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Proceedings Paper

The exoplanet microlensing survey by the proposed WFIRST Observatory
Author(s): Richard Barry; Jeffery Kruk; Jay Anderson; Jean-Philippe Beaulieu; David P. Bennett; Joseph Catanzarite; Ed Cheng; Scott Gaudi; Neil Gehrels; Stephen Kane; Jonathan Lunine; Takahiro Sumi; Angelle Tanner; Wesley Traub
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Paper Abstract

The New Worlds, New Horizons report released by the Astronomy and Astrophysics Decadal Survey Board in 2010 listed the Wide Field Infrared Survey Telescope (WFIRST) as the highest-priority large space mission for the coming decade. This observatory will provide wide-field imaging and slitless spectroscopy at near infrared wavelengths. The scientific goals are to obtain a statistical census of exoplanets using gravitational microlensing, measure the expansion history of and the growth of structure in the Universe by multiple methods, and perform other astronomical surveys to be selected through a guest observer program. A Science Definition Team has been established to assist NASA in the development of a Design Reference Mission that accomplishes this diverse array of science programs with a single observatory. In this paper we present the current WFIRST payload concept and the expected capabilities for planet detection. The observatory, with science goals that are complimentary to the Kepler exoplanet transit mission, is designed to complete the statistical census of planetary systems in the Galaxy, from habitable Earth-mass planets to free floating planets, including analogs to all of the planets in our Solar System except Mercury. The exoplanet microlensing survey will observe for 500 days spanning 5 years. This long temporal baseline will enable the determination of the masses for most detected exoplanets down to 0.1 Earth masses.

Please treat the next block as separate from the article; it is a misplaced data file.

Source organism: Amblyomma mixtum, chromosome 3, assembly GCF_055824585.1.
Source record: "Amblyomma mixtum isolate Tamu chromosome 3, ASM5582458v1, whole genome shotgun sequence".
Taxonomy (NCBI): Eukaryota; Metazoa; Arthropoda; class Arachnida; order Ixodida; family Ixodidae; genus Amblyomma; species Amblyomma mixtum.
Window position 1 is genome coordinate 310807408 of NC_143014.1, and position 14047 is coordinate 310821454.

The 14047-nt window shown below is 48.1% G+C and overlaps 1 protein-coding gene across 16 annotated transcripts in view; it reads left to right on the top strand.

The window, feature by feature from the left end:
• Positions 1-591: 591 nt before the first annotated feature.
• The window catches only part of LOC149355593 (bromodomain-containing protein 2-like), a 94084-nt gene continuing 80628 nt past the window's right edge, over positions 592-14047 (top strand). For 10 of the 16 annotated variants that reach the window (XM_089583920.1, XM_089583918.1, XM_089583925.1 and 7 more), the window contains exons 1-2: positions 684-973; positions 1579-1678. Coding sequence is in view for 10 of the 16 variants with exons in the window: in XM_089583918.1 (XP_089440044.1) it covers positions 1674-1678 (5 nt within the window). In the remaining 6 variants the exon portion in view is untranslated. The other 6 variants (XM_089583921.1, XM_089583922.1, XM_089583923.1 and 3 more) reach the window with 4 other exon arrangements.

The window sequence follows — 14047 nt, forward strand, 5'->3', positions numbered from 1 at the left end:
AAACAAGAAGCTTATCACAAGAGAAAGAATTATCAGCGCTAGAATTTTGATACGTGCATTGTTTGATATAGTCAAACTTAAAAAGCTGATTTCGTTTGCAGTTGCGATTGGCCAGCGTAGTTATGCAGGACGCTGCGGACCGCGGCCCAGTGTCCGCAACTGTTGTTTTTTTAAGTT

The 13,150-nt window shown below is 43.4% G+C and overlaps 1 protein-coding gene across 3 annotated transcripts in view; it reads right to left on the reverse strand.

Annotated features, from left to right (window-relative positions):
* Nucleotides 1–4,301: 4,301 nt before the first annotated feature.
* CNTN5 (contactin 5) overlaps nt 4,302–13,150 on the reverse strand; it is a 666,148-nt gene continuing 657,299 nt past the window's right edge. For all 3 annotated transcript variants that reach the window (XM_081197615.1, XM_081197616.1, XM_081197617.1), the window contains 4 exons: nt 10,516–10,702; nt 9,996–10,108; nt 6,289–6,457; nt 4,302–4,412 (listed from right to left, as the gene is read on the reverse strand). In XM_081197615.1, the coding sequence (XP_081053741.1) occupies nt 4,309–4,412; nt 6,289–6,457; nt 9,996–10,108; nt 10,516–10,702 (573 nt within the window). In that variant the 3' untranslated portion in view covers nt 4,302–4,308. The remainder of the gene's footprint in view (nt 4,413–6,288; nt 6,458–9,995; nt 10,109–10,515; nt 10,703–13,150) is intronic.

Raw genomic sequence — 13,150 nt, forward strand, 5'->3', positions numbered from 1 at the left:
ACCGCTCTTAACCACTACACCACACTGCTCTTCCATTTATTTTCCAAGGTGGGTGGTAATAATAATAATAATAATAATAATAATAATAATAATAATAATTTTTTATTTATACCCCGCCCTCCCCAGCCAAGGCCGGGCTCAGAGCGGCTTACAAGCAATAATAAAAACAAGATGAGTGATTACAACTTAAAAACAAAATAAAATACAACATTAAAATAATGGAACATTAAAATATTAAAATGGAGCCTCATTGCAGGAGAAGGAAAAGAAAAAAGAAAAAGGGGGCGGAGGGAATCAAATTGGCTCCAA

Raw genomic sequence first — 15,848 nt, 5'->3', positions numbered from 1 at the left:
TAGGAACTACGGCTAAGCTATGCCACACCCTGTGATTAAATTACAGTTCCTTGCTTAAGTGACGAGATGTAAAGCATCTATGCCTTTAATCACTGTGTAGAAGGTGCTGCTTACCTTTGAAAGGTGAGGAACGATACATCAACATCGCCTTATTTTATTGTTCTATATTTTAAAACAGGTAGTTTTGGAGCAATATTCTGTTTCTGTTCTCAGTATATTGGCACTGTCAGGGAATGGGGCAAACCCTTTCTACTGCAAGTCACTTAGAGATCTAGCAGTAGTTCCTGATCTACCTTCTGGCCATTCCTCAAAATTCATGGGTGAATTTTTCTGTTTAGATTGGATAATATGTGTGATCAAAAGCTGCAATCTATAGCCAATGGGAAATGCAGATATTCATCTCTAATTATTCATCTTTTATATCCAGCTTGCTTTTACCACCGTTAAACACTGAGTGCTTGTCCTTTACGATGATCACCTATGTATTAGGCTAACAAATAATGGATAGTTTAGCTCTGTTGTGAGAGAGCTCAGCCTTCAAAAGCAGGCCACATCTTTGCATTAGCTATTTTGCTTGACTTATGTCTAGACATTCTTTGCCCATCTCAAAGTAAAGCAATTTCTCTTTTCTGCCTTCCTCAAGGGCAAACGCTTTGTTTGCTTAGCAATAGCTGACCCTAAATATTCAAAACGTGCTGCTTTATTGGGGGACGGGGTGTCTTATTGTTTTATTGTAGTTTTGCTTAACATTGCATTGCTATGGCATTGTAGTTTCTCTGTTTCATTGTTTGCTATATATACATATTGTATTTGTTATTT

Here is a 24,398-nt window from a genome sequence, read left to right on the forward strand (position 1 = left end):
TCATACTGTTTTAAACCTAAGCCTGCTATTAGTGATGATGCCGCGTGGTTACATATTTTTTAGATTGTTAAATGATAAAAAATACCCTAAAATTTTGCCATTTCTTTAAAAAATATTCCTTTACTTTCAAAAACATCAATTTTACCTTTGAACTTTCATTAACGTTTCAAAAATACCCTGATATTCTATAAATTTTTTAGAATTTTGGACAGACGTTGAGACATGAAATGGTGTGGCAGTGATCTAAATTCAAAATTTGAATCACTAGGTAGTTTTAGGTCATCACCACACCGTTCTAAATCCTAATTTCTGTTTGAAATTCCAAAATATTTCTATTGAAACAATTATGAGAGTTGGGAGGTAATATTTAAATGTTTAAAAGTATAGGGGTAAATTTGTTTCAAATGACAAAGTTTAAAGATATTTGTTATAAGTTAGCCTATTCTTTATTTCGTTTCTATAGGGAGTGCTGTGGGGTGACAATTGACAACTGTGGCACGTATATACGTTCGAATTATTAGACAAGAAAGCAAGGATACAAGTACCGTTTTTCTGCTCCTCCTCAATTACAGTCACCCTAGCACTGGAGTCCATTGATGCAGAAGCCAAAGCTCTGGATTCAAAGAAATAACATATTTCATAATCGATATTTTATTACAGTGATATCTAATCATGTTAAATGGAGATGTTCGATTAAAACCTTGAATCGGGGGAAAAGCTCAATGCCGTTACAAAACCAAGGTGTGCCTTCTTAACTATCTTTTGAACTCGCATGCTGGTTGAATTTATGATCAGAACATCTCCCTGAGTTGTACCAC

Paper Details

Date Published: 15 September 2011
PDF: 12 pages
Proc. SPIE 8151, Techniques and Instrumentation for Detection of Exoplanets V, 81510L (15 September 2011); doi: 10.1117/12.898574
Show Author Affiliations
Richard Barry, NASA Goddard Space Flight Ctr. (United States)
Jeffery Kruk, NASA Goddard Space Flight Ctr. (United States)
Jay Anderson, Space Telescope Science Institute (United States)
Jean-Philippe Beaulieu, Institut d'Astrophysique de Paris (France)
David P. Bennett, Univ. of Notre Dame (United States)
Joseph Catanzarite, Jet Propulsion Lab. (United States)
Ed Cheng, Conceptual Analytics (United States)
Scott Gaudi, Ohio State Univ. (United States)
Neil Gehrels, NASA Goddard Space Flight Ctr. (United States)
Stephen Kane, California Institute of Technology (United States)
Jonathan Lunine, Cornell Univ. (United States)
Takahiro Sumi, Osaka Univ. (Japan)
Angelle Tanner, Mississippi State Univ. (United States)
Wesley Traub, Jet Propulsion Lab. (United States)


Published in SPIE Proceedings Vol. 8151:
Techniques and Instrumentation for Detection of Exoplanets V
Stuart Shaklan, Editor(s)

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